Integration help please

  • Thread starter gona
  • Start date
  • #1
9
0
Integrating [tex]\frac{1}{(1+sinx)}[/tex]

i just started learning Integration last week so not exactly sure how to approch this type of question.
 

Answers and Replies

  • #2
537
1
Do you know how to integrate 1/sinx?
 
  • #3
9
0
no this is the first time i have seen where a trigonometric function is on the denominator

but now that i think about it

sinx = [tex]\sqrt{1-cos^2x}[/tex]
and arcsin was equal to [tex]\frac{1}{((1-x^2)}[/tex]

so i guess i could use the U substituition method
and then the answer would be...arcsin(cosx)??? im not too sure
 
Last edited:
  • #4
Dick
Science Advisor
Homework Helper
26,260
619
No, no arcsin. But you might want to try multiplying numerator and denominator by (1-sin(x)). It may look more familiar.
 
Last edited:
  • #5
daniel_i_l
Gold Member
867
0
You could also try the subsitution u = tan(x/2). It looks a little messy but everything cancels out.
 
  • #6
9
0
well im not sure if im doing the right thing but here goes....

sinx = [tex]\frac{2tan(\frac{x}{2})}{1+tan^{2}(\frac{x}{2})}[/tex]

soo then i symplify the equation so that it is

[tex]\frac{1+tan^{2}(\frac{x}{2})}{1+tan^{2}(\frac{x}{2})+2tan(\frac{x}{2})}[/tex]

the i used u = tan[tex](\frac{x}{2})[/tex]

so i get [tex]\frac{1+u^{2}}{(u+1)^{2}}[/tex]

What should i do from here or is this the right way at all?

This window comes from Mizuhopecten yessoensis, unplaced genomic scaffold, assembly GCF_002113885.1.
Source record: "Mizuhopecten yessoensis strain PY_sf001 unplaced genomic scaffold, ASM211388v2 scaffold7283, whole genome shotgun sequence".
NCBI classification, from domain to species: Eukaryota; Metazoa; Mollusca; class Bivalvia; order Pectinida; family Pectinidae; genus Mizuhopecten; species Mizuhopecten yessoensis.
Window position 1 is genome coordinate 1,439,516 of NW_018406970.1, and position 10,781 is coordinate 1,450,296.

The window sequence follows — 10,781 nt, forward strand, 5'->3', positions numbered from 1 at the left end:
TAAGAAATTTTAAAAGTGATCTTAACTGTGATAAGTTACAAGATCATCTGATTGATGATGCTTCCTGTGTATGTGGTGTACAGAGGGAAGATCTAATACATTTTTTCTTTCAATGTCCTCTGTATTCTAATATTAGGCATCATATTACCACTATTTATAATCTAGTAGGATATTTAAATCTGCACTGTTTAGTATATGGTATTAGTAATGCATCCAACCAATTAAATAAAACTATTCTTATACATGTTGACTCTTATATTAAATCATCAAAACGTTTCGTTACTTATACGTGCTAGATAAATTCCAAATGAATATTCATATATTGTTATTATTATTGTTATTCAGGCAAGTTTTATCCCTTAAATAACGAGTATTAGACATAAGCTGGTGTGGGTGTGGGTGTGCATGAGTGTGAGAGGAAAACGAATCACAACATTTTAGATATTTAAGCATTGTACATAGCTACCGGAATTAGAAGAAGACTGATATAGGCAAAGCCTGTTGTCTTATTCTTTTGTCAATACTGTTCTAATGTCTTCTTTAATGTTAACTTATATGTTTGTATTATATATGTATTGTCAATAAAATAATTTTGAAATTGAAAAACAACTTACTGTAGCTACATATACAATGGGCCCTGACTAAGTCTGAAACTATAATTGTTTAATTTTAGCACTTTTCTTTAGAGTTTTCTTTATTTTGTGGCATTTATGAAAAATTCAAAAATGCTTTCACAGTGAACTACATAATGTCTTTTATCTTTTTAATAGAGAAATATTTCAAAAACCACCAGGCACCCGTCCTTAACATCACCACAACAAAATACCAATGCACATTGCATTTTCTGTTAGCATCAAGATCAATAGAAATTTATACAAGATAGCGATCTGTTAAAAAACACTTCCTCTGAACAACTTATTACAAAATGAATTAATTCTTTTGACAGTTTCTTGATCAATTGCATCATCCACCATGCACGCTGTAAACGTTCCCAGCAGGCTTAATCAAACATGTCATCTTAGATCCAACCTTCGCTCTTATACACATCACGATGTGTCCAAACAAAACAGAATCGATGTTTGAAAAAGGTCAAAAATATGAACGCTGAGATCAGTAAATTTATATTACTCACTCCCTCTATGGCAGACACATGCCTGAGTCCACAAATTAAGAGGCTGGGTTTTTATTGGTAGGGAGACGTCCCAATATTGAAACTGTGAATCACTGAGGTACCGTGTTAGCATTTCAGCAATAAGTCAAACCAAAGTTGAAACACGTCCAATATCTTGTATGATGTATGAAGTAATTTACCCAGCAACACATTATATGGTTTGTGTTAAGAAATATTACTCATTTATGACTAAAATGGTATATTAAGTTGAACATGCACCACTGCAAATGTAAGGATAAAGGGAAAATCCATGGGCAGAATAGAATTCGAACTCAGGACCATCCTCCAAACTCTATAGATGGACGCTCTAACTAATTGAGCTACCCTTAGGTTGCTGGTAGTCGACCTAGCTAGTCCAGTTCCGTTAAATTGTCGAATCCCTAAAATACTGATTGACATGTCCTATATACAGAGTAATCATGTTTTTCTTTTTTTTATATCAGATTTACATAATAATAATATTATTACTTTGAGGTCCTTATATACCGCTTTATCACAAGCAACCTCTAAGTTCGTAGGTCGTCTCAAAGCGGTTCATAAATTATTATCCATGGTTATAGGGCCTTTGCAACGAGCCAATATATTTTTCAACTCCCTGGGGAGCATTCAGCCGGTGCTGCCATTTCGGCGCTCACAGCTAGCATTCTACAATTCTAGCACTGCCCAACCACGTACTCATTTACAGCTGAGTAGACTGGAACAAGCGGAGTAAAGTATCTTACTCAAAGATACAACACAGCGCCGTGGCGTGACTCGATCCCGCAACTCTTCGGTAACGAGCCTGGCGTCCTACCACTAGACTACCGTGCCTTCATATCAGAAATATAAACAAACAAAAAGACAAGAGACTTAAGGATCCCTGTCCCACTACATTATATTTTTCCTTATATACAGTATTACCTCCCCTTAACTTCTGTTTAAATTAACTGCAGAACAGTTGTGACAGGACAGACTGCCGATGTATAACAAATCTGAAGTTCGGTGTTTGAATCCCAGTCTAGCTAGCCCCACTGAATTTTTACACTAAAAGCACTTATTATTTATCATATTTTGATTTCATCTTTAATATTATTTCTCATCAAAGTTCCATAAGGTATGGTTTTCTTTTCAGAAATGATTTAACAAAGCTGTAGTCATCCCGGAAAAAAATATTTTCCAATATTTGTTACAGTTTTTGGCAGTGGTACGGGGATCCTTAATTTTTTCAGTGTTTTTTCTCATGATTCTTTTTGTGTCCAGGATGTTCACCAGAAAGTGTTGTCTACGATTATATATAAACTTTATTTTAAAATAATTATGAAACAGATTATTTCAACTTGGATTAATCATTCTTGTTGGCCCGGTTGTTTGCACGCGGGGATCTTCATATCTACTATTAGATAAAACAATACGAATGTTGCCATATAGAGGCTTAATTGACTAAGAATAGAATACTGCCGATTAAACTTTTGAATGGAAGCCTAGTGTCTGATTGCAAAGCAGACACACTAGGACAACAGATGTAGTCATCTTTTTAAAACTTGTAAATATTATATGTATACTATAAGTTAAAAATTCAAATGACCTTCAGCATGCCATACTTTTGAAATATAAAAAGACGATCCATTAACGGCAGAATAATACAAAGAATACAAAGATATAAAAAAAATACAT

• #7
Dick
Science Advisor
Homework Helper
26,260
619
It looks to me like you are taking the long way around. Try multiplying numerator and denominator of your original problem by (1-sin(x)). You get (1-sinx)/cos^2(x). If you split that into two integrals you shouldn't have any problem with either of them.
 
  • #8
daniel_i_l
Gold Member
867
0
Dick solution is quicker in this case but to integrate things like
1/(1+cosx+sinx) the substitution u=tan(x/2) is good.
But notice that it isn't x = tan(u/2) but rather u=tan(x/2). In order to get this into something the the example I gave you can show with so trig identities that if u=tan(x/2) then:
dx = 2du/(1+u^2)
sinx = 2u/(1+u^2)
cosx = (1-u^2)/(1+u^2)
If you substitue all that you the (1+u^2)s candel out and you get some rational function which you can solve with the typical rational function method (breaking it into elementry functions...)
 
  • #9
9
0
wow by the way i got the answer using what dick said its actually pretty easy once u break it up...now im gonna try Daniels question gonna see if i can get those now :) thnx alot for the help by the way
the answe was tanx - secx +c
 

Related Threads on Integration help please

  • Last Post
Replies
8
Views
1K
  • Last Post
Replies
3
Views
869
  • Last Post
Replies
3
Views
1K
  • Last Post
Replies
7
Views
1K
  • Last Post
Replies
7
Views
903
  • Last Post
Replies
1
Views
1K
  • Last Post
Replies
20
Views
2K
  • Last Post
Replies
5
Views
2K
  • Last Post
Replies
13
Views
2K
  • Last Post
Replies
18
Views
2K
Top